Introduction to Amazon Code Pipeline with Java part 24: summary

Introduction

In the previous post we finalised the code for the job worker daemon thread. The job worker daemon is the central work horse of the Code Pipeline third party action. It includes all the necessary functions and objects that poll the CP endpoint for new jobs and act on each new job. The job worker is started as soon as the servlet context listener object has been executed. The daemon then sets up the polling action which is executed at specific intervals. As soon as there’s some new job the third party action will act upon it in some way. That part is entirely up to what your plug-in will accomplish.

The previous post was also the last part in this series. In this post we’ll quickly summarise what we’ve gone through in this series.

Code Pipeline

What is Code Pipeline? It is a Continuous Delivery (CD) tool that enables users to run builds, tests and deploys automatically. Its purpose is similar to other CI tools such as TeamCity or Jenkins or Atlassian Bamboo but there are some fundamental differences in the architecture and customisation options. Continuous Delivery usually means a software production process where continuous integration and continuous deployment are 2 substeps. There can be other substeps however, such as automated unit tests, integration tests, builds etc. From Wikipedia: Continuous delivery (CD) is a software engineering approach in which teams produce software in short cycles, ensuring that the software can be reliably released at any time.

In practice, CD means approximately the following steps:

  • The developer checks in the changes to the code repository, e.g. GitHub
  • A CI/CD tool, such as TeamCity can “see” that new code was pushed to GitHub which in turn triggers one or more actions in TeamCity
  • The actions in TeamCity can be whatever was set up using the available plugins: build the project, run the unit tests, run a custom script, execute a load test etc.
  • TeamCity can even deploy the project to a deployment server
  • TeamCity can also perform additional tests on the deployed application such as GUI tests with Selenium

This is where Amazon has entered the scene with its Code Pipeline service.

Key differences between CP and Jenkins/TeamCity/Bamboo

  • Installation: both TC, Jenkins and Bamboo are web based services that you can download and start using on your CI server and even start testing on your local machine. We can add our own projects and custom build runners after the installation. There’s nothing like that in Amazon. CodePipeline cannot be installed on a CI server. Instead, it’s a service offered by AWS and you’ll need an AWS account. It’s also a paid service but you can try it for free for a period.
  • Build agents: TC, Jenkins and Bamboo come with their own build agents. We have our TC CI server on a Windows machine and there’s also a TC Windows service that monitors the progress of each build. CP however cannot be installed on its own. CP also has a built-in job monitoring service that will trigger the stages and actions in the pipeline. However, if you build your own custom job runner for CP then you must also build and deploy the agent that will monitor the job execution.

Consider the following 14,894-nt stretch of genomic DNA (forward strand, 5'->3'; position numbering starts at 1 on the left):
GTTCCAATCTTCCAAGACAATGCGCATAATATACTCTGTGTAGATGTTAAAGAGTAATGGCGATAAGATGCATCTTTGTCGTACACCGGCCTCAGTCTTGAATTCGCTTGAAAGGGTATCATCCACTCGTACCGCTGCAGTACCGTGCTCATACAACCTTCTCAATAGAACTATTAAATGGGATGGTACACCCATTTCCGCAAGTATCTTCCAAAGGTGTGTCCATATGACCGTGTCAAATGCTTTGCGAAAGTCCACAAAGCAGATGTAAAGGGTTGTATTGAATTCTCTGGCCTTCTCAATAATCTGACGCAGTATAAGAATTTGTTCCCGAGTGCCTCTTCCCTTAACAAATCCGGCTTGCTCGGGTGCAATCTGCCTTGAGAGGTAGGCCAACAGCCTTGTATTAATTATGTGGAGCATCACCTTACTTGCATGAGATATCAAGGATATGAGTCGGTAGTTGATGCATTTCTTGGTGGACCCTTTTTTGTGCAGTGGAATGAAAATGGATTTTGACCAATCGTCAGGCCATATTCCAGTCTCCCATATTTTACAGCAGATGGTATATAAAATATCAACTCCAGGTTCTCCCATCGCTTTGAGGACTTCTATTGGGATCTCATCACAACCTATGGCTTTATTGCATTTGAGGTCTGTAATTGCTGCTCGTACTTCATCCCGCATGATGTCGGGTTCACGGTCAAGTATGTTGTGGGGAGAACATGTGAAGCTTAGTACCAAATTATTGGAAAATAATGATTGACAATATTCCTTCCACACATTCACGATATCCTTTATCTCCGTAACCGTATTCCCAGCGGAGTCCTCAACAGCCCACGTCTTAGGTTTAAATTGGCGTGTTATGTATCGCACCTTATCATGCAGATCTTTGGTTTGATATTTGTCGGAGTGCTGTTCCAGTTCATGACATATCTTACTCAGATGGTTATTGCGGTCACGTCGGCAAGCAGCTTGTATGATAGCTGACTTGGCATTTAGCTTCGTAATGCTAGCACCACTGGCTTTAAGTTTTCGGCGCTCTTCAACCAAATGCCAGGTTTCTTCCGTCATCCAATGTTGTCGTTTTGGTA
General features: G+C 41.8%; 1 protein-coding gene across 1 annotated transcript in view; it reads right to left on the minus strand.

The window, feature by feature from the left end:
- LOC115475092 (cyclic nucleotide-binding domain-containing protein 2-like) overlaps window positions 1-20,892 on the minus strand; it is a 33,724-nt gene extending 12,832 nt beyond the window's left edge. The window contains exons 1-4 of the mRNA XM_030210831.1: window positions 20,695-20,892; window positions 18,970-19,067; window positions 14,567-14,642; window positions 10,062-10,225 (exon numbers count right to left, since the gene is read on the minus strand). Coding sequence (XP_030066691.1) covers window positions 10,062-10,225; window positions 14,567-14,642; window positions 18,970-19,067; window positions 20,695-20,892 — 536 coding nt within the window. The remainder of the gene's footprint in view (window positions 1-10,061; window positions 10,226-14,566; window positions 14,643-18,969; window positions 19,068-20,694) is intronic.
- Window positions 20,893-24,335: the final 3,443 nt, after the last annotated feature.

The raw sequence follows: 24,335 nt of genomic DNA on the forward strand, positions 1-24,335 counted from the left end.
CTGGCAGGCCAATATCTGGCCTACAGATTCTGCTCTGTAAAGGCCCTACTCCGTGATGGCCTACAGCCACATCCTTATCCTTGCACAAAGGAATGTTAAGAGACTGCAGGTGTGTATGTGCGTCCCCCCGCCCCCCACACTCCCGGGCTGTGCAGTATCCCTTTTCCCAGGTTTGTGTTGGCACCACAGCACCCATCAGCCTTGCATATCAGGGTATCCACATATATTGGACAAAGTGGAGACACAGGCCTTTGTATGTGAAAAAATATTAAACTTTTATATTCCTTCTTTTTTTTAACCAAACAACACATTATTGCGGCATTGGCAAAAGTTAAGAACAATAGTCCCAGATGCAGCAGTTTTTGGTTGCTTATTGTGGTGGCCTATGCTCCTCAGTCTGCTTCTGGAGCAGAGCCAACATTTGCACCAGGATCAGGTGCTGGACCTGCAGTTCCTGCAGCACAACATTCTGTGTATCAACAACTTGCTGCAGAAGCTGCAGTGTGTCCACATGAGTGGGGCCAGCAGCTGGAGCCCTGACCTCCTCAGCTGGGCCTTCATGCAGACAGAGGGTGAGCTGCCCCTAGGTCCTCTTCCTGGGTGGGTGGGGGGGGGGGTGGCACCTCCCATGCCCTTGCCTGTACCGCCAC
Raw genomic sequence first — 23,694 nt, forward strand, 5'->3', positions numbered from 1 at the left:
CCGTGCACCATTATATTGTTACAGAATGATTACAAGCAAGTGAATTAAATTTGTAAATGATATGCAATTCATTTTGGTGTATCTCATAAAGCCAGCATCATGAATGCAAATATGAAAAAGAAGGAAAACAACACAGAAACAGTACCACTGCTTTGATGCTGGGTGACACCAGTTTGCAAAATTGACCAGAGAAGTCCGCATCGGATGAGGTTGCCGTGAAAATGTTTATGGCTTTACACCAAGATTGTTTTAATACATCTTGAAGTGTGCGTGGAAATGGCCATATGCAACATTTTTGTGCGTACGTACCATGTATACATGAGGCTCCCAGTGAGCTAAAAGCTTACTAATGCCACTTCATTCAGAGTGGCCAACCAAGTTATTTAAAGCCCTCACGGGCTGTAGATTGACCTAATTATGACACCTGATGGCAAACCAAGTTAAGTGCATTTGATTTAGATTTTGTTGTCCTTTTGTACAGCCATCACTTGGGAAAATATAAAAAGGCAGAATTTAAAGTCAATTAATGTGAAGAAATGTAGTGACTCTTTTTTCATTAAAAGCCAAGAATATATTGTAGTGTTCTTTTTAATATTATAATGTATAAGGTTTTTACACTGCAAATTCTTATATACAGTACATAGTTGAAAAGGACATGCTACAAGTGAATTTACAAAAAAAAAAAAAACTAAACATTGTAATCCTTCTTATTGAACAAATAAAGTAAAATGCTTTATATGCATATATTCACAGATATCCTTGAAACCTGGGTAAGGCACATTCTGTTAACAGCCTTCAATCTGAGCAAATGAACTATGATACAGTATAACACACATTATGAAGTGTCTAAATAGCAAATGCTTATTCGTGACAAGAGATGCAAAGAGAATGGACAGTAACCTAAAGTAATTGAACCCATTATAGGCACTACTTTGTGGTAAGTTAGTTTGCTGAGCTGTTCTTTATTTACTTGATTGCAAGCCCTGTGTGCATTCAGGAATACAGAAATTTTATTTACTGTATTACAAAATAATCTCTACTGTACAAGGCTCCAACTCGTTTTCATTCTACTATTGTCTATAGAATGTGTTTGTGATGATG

• Custom build runners: TC, Jenkins and Bamboo allow you to build your own plugins of various types. The UI is extremely extensible. You can add your elements to various menus, tabs, pages, popup windows etc. The possibilities are almost endless, you just need to find the right extension point. CP plugin development on the other hand is very different. The CP UI is not customisable to any degree. All custom elements required for the job runner must be custom built and located outside CP.

Key vocabulary

  • Pipeline: a pipeline describes a chain of steps that describes how a piece of software goes through the release process
  • Artifact: the “things” that are either passed through the pipeline, such as the piece of software, or some result of the process like a deployable package
  • Stage: each pipeline consists of two or more stages. The outer containers in a pipeline are the stages. The stage names are unique within a pipeline. A single stage can only process one artifact at a time and must finish its task with the artifact before it can act on the next artifact.
  • Action: each stage consists of one or more actions. An action represents a task performed on an artifact
  • Transitioning: transitions are represented by the arrows that connect two stages. They simply show the order in which the stages will be executed.
  • Job agent: a key component that third party action developers will need to work on is the job agent. A job agent is a process that continuously monitors a CodePipeline endpoint where it can poll for new jobs periodically, e.g. once every 10 seconds. E.g. if the pipeline has reached the Apica Loadtest action then our job agent will be able to pull that job and process it. It’s important to keep in mind that the job agent polls CP for new jobs. CP doesn’t push signals about a new job to an agent, it’s the way around.

What we have learnt

In this series we’ve gone through quite a lot around CodePipeline:

  • Basic installation if a new pipeline
  • Adding a third party action to a stage
  • Detailed communication flow between the job agent and a Code Pipeline endpoint
  • Architecture
  • Detailed code examples to get you started with your own third party action

I hope you’ve found this series interesting and that you’ve been able to start building your CP plug-in based on the provided code examples.

View all posts related to Amazon Web Services and Big Data here.

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About Andras Nemes
I'm a .NET/Java developer living and working in Stockholm, Sweden.

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